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  • Bryan Piccioli Takes Down WSOP APAC Accumulator Event

    Tuesday, April 9th, 2013 by Ryan

The World Series of Poker is getting closer and closer, and we’ve been watching a few of the different Circuit Events that have been going on. One event that caught steam was the first ever of its kind, which was the World Series of Poker Asia Pacific event, and they ended up giving away their first bracelet to the eventual winner. The event was held at the well-known Crown Casino in Melbourne, Australia, and the event was taken down in the end by an American player named Bryan Piccioli, who won the first place pay day of AU $211,575, which equals out to right around $220,419 in USD. Piccioli just recently turned 24 years old, and he is probably more well-known as an online poker pro, since he’s brought in an impressive $5 million+ in his time playing online.

The online game is really his specialty, and he plays under the screen name “theczar19”, and also plays at Full Tilt Poker under a different name in “enterthewu19”. Obviously the relaunch of Full Tilt was big for some of the big time tournament players, as they feature some big time events and many constantly running games that only a few sites were able to have going due to their traffic. Piccioli has really began upping his live tournament resume as of late though, mainly thanks to the five cashes that he’s had in the 2012 World Series of Poker, and also the final table that he made it to at the $1,500 No Limit Hold’em event that he played in. In total now, he’s brought in more than $600,000 in live tournament scores throughout his career as well.

This most current event was one of the brand new “Accumulator events” which allowed players to enter into the action on any of the three different starting flights. Players were able to play in as many of the different starting flights as they chose to, and it didn’t matter whether or not they had busted out previously. On top of that though, they were able to keep all of the chips that they won throughout the different starting days when Day 2 began. Interestingly, Piccioli couldn’t make it through either Day 1A or Day 1B, meaning that he really needed to grind it out to get the job done here. He really took advantage of the chips that he did have though, and when the action got down to the final table, he was sitting as the chip leader with 790,000 chips.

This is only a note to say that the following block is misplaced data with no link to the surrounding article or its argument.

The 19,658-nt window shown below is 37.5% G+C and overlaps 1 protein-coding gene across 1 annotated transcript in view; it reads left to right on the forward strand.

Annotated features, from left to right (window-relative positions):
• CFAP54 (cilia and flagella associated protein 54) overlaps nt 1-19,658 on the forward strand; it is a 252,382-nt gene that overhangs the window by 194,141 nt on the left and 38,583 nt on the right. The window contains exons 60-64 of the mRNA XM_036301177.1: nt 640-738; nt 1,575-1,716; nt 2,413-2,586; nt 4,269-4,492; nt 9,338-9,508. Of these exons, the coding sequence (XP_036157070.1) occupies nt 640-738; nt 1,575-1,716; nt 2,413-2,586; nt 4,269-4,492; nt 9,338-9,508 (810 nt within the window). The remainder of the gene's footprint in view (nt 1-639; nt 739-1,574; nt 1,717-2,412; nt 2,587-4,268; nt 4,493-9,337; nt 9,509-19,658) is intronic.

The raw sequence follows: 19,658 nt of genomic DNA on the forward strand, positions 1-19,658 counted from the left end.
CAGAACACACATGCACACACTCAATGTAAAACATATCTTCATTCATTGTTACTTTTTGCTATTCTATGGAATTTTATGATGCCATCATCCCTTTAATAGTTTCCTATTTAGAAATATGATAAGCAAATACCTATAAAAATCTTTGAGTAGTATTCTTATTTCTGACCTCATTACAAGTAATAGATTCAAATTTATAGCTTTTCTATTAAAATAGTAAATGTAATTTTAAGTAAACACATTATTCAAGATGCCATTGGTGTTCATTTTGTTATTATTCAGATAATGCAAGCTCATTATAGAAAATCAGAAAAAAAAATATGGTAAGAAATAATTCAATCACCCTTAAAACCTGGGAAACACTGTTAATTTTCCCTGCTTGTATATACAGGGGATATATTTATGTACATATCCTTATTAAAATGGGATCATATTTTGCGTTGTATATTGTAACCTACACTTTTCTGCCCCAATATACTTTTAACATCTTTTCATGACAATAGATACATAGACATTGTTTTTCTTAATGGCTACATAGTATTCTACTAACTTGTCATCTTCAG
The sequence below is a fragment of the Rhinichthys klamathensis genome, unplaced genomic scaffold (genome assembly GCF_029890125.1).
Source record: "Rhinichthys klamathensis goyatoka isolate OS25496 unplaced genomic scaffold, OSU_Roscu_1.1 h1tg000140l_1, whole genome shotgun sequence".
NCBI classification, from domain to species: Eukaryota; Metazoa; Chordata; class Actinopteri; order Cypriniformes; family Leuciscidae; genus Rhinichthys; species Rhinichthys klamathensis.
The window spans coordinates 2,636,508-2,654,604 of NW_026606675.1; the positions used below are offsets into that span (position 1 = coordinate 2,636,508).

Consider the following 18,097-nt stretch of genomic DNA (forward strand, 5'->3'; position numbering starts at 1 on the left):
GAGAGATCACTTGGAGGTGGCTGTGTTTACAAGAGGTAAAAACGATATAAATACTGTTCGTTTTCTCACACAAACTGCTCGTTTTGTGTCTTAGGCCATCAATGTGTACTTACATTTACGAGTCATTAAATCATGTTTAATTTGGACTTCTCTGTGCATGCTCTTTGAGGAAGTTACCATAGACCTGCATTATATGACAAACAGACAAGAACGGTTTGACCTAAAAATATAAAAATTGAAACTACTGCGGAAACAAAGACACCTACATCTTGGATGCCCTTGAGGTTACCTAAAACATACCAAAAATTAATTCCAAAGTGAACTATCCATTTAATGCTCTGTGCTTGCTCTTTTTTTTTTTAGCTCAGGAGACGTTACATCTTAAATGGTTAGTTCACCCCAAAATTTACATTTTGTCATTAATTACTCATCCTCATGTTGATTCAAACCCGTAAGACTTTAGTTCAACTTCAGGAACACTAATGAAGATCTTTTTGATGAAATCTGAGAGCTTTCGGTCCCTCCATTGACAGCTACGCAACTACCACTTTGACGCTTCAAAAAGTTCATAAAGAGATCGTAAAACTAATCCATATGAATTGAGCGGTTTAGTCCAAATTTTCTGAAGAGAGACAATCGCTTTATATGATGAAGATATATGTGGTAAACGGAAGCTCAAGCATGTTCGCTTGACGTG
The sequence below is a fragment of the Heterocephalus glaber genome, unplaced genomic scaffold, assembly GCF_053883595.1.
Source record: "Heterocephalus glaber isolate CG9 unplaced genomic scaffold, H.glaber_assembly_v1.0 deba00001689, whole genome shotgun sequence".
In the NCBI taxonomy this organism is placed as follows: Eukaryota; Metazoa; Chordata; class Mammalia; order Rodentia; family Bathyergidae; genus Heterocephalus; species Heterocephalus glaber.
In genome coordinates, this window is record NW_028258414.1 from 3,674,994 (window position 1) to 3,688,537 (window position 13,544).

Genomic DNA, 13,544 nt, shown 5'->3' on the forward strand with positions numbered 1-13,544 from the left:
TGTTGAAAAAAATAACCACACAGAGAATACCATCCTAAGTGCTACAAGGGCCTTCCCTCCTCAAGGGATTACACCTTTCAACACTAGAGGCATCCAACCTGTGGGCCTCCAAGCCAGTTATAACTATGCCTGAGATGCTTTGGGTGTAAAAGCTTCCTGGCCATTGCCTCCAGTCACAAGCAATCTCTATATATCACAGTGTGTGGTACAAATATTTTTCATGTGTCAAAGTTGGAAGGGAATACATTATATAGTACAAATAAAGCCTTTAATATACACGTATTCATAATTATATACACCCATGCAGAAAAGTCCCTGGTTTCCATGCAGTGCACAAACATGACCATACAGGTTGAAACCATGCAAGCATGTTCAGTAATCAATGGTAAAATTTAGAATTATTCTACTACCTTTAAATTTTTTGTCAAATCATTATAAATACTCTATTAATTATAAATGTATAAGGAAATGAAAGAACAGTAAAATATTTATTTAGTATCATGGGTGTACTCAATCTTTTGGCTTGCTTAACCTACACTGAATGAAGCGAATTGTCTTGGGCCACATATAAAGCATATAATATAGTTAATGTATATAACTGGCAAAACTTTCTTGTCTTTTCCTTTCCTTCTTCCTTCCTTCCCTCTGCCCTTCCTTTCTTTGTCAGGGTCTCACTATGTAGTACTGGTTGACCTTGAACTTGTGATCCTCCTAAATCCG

When the final table action began, he had a few players looking up at him who definitely could put a scare on anyone. These players included the 2010 World Series of Poker Main Event Champion in Jonathan Duhamel, who held 537,000 chips, and Jeremy Ausmus, who finished fifth in the 2012 World Series of Poker Main Event, and he had 447,000 chips. This definitely wasn’t an “easy” win for Piccioli by any means, and he wasn’t able to hold that chip lead from start to finish. He was at the top of the standings though through the bulk of the time, and when the heads up match began it featured him up against Jonathan Karamalikis, and he had quite a nice chip lead as well. The stacks sat at 2.022 million against the 1.249 million of Karamalikis.

Karamalikis was the favorite as he was representing the host country in this one, and the Australian fans were definitely making some noise for their home favorite. He was able to pick up some chips and make things a whole lot more interesting, but after Piccioli began taking over, it looked like the win was just going to come in a short matter of time. On the last hand the two players raised back and forth before Piccioli moved all in with A-8, and Karamalikis called with pocket tens. On the river, Piccioli was able to hit a straight with his Ace, and helped him win that first bracelet.

The totals ended up being the $211,575 that he took home for first place, while Karamalikis got $130,743 for second place. Jay Loo finished in third, fourth went to the previously mentioned Duhamel, Ausmus finished in fifth, Gaeme Putt was sixth, Iori Yogo was seventh, Peter Kleugden was eighth, and to round out the final table was Ryan Otto in ninth.

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